سهم زیرساخت های اندازه گیری و اطلاعات برای موفقیت مدیریت کیفیت جامع (TQM)
|کد مقاله||سال انتشار||مقاله انگلیسی||ترجمه فارسی||تعداد کلمات|
|4290||2006||13 صفحه PDF||سفارش دهید||6730 کلمه|
Publisher : Elsevier - Science Direct (الزویر - ساینس دایرکت)
Journal : Omega, Volume 34, Issue 4, August 2006, Pages 372–384
There is currently some debate about which TQM practices contribute most to superior performance outcomes. Several proponents argue that softer TQM practices such as leadership, human resource management, and customer focus have more impact than benchmarking, process analysis or performance measurement. The evidence for which TQM factors contribute most to improved performance is not yet conclusive, and sometimes contradictory. Using data from a longitudinal study of 67 TQM firms we contribute to this debate. Our central hypothesis is that measurement of key TQM practices and performance outcomes is essential for TQM success. We examine the measurement practices of this cohort of firms, and report on the changes in their measurement behavior over time. Specifically, we analyze seven dimensions of measurement relating to customer satisfaction, employee satisfaction, process performance, impact of TQM on costs, impact of TQM on sales, self-assessment, and benchmarking. We calculate a measurement-intensity score for each firm, based on how many of these seven parameters were being measured, and we show that increased measurement intensity is strongly associated with perceived TQM success. Finally, using multivariate discriminant analysis, we identify eight variables that explain the level of TQM success with a classification accuracy of almost 90%. We conclude that to attain the highest levels of TQM success, firms need to engage in the measurement practices of self-assessment and benchmarking, but our data suggest that an appropriate measurement framework needs to be in place beforehand.
This paper provides further insight into a cohort of 67 firms practicing TQM. The research design is longitudinal, and has tracked their TQM implementations since 1992. The specific focus of this paper is on the measurement practices of the firms and the relationship between measurement behavior and perceived TQM success. Our core hypothesis is that, since measurement and management by fact is a key tenet of TQM, firms that gather data on parameters such as customer satisfaction, employee satisfaction, and process performance will be likely to experience higher levels of success with TQM. In other words, measurement can be as much a driver of improvement as a mere confirmation. In the first study of these firms in 1992 , we found that many were gathering very little data on which to base their judgments of the business impact of TQM, although for some, TQM was a relatively recent phenomenon. At that time the cohort comprised 113 firms. Based on our analysis of this initial data set, we questioned the sustainability of TQM in the absence of measurement and customer focus, and highlighted the need for greater organizational awareness of performance through the practices of benchmarking and self-assessment . In the second phase of this study, we found that 37% of the cohort had discontinued TQM, largely in favor of ISO9000, leaving 67 firms where TQM was still operational. These 67 firms were achieving varying levels of success with TQM, with only 17 classifying it as very successful compared to 25 reporting less success than anticipated .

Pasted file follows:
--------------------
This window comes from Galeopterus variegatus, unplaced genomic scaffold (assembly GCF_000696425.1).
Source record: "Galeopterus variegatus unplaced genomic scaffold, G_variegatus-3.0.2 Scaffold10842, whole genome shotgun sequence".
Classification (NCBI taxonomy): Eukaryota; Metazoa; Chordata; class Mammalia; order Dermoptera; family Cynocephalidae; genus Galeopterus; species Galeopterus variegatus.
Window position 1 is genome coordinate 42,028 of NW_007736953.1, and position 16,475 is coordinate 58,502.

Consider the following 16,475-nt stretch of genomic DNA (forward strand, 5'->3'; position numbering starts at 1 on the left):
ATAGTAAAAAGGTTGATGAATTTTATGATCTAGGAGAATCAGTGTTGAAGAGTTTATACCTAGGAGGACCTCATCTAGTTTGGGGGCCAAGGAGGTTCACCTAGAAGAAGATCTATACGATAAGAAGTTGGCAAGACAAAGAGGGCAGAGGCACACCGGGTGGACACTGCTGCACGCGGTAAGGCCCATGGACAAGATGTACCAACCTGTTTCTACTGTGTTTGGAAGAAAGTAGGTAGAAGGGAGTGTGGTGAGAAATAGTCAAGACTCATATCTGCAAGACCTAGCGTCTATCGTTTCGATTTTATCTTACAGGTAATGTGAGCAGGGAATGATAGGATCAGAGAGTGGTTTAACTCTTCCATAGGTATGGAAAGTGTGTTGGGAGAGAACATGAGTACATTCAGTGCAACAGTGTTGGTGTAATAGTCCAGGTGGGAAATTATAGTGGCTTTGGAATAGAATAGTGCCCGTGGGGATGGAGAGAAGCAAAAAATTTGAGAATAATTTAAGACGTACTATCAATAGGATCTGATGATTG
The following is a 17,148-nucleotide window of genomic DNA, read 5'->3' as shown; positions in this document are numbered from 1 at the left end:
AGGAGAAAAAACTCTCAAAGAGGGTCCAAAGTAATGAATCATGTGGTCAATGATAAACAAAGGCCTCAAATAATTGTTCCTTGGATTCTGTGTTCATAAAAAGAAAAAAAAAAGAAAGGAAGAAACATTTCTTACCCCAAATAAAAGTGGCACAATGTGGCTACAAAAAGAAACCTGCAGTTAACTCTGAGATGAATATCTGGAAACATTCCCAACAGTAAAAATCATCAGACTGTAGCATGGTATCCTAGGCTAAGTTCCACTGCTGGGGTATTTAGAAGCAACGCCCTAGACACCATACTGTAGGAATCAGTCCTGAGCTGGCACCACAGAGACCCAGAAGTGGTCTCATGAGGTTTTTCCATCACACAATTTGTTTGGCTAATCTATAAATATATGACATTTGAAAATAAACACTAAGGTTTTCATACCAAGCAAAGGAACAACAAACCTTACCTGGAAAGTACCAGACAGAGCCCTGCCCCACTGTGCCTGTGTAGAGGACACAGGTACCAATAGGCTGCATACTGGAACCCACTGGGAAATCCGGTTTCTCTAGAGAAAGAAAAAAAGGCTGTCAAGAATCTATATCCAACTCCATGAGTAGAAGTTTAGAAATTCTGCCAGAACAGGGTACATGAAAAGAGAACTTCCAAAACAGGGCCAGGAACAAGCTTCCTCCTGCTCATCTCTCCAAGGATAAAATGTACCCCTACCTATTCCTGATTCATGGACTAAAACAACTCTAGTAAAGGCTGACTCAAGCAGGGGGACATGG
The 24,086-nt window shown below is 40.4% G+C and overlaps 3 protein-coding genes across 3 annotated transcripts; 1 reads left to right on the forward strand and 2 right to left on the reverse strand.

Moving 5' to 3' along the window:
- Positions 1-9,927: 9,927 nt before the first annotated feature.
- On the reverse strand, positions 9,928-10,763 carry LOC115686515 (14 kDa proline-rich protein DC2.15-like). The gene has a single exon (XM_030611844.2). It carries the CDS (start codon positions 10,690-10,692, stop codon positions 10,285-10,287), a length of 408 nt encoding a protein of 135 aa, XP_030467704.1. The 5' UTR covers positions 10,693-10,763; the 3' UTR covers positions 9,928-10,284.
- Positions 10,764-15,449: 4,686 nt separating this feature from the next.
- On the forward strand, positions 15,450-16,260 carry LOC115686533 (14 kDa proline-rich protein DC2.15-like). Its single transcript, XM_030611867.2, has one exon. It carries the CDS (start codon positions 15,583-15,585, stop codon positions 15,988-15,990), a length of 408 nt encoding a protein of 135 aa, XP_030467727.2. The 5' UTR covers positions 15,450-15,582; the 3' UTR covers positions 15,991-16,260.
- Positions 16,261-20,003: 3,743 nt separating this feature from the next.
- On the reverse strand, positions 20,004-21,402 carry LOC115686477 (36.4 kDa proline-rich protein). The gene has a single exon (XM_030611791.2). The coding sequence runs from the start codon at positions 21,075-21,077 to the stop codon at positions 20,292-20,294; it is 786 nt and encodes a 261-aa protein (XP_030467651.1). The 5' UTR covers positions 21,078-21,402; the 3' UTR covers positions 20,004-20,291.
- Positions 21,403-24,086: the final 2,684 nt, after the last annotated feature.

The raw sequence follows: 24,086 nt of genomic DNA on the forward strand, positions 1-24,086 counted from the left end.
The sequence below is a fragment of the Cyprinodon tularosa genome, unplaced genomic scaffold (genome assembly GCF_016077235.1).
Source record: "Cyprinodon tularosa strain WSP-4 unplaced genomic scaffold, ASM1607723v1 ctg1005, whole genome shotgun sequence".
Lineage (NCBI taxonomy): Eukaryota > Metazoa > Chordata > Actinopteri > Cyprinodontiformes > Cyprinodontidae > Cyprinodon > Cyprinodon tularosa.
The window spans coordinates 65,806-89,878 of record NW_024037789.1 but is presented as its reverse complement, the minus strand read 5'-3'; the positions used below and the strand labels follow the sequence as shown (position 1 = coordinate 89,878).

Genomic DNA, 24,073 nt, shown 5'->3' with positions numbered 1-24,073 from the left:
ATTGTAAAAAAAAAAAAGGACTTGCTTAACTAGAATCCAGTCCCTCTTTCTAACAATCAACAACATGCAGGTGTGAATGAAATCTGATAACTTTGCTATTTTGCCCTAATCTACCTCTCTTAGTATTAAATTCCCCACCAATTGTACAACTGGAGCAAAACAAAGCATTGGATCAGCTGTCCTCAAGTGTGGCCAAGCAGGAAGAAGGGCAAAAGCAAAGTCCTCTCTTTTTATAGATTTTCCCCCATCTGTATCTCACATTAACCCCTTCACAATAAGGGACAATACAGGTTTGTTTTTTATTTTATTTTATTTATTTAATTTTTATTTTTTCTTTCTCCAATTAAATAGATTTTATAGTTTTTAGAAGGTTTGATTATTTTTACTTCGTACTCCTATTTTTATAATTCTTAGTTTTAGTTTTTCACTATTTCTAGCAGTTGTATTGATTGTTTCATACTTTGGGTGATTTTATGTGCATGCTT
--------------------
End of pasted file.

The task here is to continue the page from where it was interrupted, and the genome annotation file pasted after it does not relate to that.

نتیجه گیری انگلیسی
This paper has produced five contributions to the literature. In relation to our first research question, this work remains one of a very few longitudinal studies of TQM implementation, and shows how measurement behavior has changed over time. For this cohort of 67 firms, their propensity to measure key dimensions of TQM implementation has increased significantly. Nevertheless, many of the firms continue to avoid measuring many of these parameters, with, in extremis 16 (24%) still not measuring the impact of TQM on cost efficiency and 37 (55%) not measuring employee satisfaction. In a small number of cases, measurement had been discontinued, mainly due to perceptions about the disproportionately high cost of data collection relative to the benefits. Such continuing absence of measurement leads, in our opinion, to the real possibility that these TQM programs will be discontinued due to a lack of tangible results. Our second research question was predicated on the notion that there would be a positive relationship between the extent of measurement and TQM success. By computing a measurement intensity factor, we have shown that a broader portfolio of measures is associated with higher levels of TQM success. This does not mean that the mere act of measuring necessarily leads to more success from TQM. Of at least equal importance are the methods of quantification of these outcome measures and the ways that they are communicated and used within each firm. Nevertheless, measuring seems to be an important first step in the process of establishing a cybernetic feedback loop between activities and achievements, such that employees may correct their behavior without additional management intervention . The practices of self-assessment and benchmarking did not permit longitudinal comparison, since these two variables were not included in the earlier surveys. Nonetheless, these two activities are currently not widely practiced within the cohort, casting further doubt upon the continuance of many of these TQM programs.